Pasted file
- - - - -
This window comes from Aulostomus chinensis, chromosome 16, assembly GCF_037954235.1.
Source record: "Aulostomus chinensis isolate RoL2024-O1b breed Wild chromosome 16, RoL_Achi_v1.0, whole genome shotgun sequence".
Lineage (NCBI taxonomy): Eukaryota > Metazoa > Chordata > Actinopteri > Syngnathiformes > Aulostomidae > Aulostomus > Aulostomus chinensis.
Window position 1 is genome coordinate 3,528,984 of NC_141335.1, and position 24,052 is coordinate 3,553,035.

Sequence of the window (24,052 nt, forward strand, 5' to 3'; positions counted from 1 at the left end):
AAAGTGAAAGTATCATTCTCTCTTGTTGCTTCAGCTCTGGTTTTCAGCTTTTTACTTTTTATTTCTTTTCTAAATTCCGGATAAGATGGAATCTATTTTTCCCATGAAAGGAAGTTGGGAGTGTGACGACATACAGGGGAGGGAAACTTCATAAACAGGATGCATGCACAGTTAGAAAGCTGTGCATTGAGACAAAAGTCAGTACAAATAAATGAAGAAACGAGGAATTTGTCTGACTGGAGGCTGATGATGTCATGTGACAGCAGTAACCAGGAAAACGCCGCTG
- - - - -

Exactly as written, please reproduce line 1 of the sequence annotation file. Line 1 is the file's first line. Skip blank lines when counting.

This window comes from Aulostomus chinensis, chromosome 16, assembly GCF_037954235.1.